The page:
Another record we have of his life is his marriage, on November 27, 1582, at the age of 18, to Anne Hathaway, aged 26, the daughter of a Warwickshire farmer. Anne was already pregnant at the time of the ceremony, so it was a rushed marriage. A daughter was born to them, six months after the wedding on May 26, 1583 and then twins, a boy and a girl; Hamnet and Judith, in 1585. After a long, Hamnet died of unknown causes at age 11.There is not much information about Anne and her children. After the birth of the twins we do not know anything about Shakespeare’s life for the next seven years. 11 This is the reason why scholars sometimes refer to the years between 1585 and 1592 as ‘the lost years’. Scholars have put different theories and unsubstantiated reports, concerning that period, but none of them can be either proved or disproved. So around 1590, it is reported that he left his family and arrived in London, where he became an actor and the most popular playwright in England. He also became a leading shareholder and the principal playwright to the Globe theatre. At that time he wrote two long poems, which one of them is his narrative poem ‘Venus and Adonis’, written in 1593 and the other one the ‘Rape of Lucrece’ in 1593. At that time theatres were closed due to the plague, but after these fashionably narrative poems, the theatre’s doors opened again. Shakespeare’s reputation was established as a gifted and popular poet with these two poems along with the Sonnets. The two poems were dedicated to Henry Wriothesley, who sponsored him. However, scholars don’t agree on whether the dedications are evidence of a close relationship between Shakespeare and Henry Wriothesley. Many actors, among them Shakespeare, who had previously belonged to various companies combined to form the Lord Chamberlain’s Men. Later this company became ‘The King’s Men’ in 1603, after King James I took over. Due to the facts that we have today, it seems that Shakespeare had numerous sources of income. He was one of the wealthiest men in that time so in 1597 he bought a new huge house for his family.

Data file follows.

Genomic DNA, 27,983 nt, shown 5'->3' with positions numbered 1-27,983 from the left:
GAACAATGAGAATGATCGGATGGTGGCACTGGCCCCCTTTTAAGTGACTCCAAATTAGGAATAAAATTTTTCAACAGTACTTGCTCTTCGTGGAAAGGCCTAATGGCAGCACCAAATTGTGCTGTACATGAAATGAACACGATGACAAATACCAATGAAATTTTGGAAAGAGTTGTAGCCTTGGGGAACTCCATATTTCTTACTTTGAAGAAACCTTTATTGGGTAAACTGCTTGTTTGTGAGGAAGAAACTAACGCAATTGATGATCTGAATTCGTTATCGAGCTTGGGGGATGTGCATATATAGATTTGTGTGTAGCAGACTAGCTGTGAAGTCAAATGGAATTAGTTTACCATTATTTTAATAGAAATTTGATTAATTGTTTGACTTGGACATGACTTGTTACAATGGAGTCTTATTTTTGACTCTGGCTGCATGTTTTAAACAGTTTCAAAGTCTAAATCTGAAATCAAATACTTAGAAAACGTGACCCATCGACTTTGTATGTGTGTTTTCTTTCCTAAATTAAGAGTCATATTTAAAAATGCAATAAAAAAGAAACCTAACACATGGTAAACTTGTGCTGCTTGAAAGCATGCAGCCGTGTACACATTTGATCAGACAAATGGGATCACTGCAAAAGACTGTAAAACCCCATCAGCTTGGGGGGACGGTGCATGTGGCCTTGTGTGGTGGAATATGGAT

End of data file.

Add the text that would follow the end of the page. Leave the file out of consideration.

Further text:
Although most of his career was spent in London, he never lost his touch with his native town. In 1611 he left London while in 1613, the Globe theatre was destroyed by fire during a performance of ‘Henry VIII’, and he retired to Stratford. In the last years of his life he started to write fewer plays. Shakespeare, for most of his working life, used to write at least two plays a year, however, by 1608 he had slowly begun to write one a year. He died on April 23, in 1616 at the age of fifty-two. He had made his will the forgoing month ‘in perfect health and memory’. 1, p.23 A lot of scholars think that this is a myth and that it doesn’t correspond to the reality as Shakespeare’s burial is recorded in Stratford’s parish register on 25 April, in 1616. However we do not know the cause of Shakespeare’s death. Also the scholars believe that Shakespeare knew he was dying. His gravestone reads;
‘Good Friend for Jesus’ sake forbear,
To dig the bones enclosed here!
Blest be the man that spares these stones,
And curst be he that moves my bones.’ 12
The wife of William Shakespeare, Anne, died on August 6, 1623. She lived long enough to see the monument of her husband erected in Holy Trinity Church, though; she died just before the publication of the First Folio of Shakespeare’s plays, the more lasting monument to his memory. By 1670, Shakespeare’s descendants had reached its end. Shakespeare’s fame is based on the 37 plays and the 154 sonnets that he had written. Some of his plays have transcended even the category of brilliance. 2, p.228